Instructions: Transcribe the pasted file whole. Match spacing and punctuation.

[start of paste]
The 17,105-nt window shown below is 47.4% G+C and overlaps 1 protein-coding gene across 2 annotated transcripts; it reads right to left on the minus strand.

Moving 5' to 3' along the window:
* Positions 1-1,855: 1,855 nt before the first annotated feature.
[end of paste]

The 17,105-nt window shown below is 47.4% G+C and overlaps 1 protein-coding gene across 2 annotated transcripts; it reads right to left on the minus strand.

Moving 5' to 3' along the window:
* Positions 1-1,855: 1,855 nt before the first annotated feature.